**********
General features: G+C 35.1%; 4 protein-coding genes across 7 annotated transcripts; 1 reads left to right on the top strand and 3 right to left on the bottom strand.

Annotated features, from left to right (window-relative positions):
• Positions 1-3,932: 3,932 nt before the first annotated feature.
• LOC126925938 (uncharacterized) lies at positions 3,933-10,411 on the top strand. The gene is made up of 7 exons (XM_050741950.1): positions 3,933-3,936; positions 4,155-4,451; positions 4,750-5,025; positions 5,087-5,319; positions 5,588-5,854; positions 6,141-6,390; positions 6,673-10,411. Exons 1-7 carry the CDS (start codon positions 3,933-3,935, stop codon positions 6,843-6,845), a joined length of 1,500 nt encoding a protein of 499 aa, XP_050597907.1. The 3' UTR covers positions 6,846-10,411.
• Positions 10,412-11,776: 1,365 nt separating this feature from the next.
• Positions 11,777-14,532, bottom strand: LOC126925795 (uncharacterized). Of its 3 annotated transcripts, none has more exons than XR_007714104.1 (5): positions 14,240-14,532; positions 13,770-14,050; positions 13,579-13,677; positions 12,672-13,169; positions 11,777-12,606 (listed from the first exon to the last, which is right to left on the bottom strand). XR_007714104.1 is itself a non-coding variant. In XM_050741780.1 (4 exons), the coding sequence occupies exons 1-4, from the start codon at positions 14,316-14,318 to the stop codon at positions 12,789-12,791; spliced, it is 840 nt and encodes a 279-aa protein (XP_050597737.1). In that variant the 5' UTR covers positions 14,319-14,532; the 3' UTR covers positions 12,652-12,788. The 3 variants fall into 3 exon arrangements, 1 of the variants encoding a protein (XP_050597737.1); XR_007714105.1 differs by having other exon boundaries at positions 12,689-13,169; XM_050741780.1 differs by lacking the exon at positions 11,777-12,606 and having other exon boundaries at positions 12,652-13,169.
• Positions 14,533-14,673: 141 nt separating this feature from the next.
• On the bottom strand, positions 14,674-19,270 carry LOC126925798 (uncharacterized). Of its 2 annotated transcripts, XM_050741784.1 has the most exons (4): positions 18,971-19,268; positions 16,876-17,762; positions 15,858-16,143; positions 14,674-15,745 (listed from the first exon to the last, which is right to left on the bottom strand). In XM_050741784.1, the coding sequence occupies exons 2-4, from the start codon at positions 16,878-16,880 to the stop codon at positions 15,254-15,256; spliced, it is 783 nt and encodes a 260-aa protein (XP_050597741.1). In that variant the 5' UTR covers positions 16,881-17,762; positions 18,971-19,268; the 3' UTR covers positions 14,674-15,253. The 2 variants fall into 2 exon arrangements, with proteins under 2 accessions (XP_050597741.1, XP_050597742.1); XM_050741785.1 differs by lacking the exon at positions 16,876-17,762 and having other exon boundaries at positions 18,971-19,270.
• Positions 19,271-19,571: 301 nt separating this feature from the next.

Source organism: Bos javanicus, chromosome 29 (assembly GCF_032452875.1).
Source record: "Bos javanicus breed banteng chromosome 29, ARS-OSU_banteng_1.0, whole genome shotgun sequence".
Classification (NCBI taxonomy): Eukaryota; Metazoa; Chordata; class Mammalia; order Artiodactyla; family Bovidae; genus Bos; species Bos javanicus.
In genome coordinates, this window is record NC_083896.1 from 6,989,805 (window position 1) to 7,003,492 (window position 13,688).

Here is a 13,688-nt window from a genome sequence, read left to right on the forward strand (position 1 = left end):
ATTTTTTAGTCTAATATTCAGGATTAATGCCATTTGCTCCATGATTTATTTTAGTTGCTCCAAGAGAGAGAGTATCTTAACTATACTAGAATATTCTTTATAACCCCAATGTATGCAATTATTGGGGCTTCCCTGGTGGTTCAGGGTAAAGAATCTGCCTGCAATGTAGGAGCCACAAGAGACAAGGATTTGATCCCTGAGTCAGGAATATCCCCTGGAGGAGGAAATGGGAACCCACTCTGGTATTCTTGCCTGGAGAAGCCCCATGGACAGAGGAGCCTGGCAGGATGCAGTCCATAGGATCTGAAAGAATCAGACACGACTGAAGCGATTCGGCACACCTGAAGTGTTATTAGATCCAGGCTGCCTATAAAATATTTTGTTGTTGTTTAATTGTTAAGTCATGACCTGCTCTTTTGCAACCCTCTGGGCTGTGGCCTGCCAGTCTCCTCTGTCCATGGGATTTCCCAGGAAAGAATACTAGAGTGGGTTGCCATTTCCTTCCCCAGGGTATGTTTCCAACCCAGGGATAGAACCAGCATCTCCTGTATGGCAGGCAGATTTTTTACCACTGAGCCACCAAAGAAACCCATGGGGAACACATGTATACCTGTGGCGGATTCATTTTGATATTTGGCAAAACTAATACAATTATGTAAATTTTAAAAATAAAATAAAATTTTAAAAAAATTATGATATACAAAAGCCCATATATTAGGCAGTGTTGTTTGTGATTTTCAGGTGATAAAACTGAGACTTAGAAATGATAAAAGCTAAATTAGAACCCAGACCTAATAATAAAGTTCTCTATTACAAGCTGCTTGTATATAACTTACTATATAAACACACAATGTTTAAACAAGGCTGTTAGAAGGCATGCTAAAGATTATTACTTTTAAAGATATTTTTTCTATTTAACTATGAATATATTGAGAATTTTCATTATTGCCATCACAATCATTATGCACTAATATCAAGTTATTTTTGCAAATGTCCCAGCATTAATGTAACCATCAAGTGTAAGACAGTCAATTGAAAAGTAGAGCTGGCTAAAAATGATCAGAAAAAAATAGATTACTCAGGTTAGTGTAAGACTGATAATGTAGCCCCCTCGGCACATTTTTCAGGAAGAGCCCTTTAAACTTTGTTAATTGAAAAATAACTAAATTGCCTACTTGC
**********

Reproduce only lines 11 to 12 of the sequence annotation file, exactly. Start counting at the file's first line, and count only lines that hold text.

Source record: "Bos javanicus breed banteng chromosome 29, ARS-OSU_banteng_1.0, whole genome shotgun sequence".
Classification (NCBI taxonomy): Eukaryota; Metazoa; Chordata; class Mammalia; order Artiodactyla; family Bovidae; genus Bos; species Bos javanicus.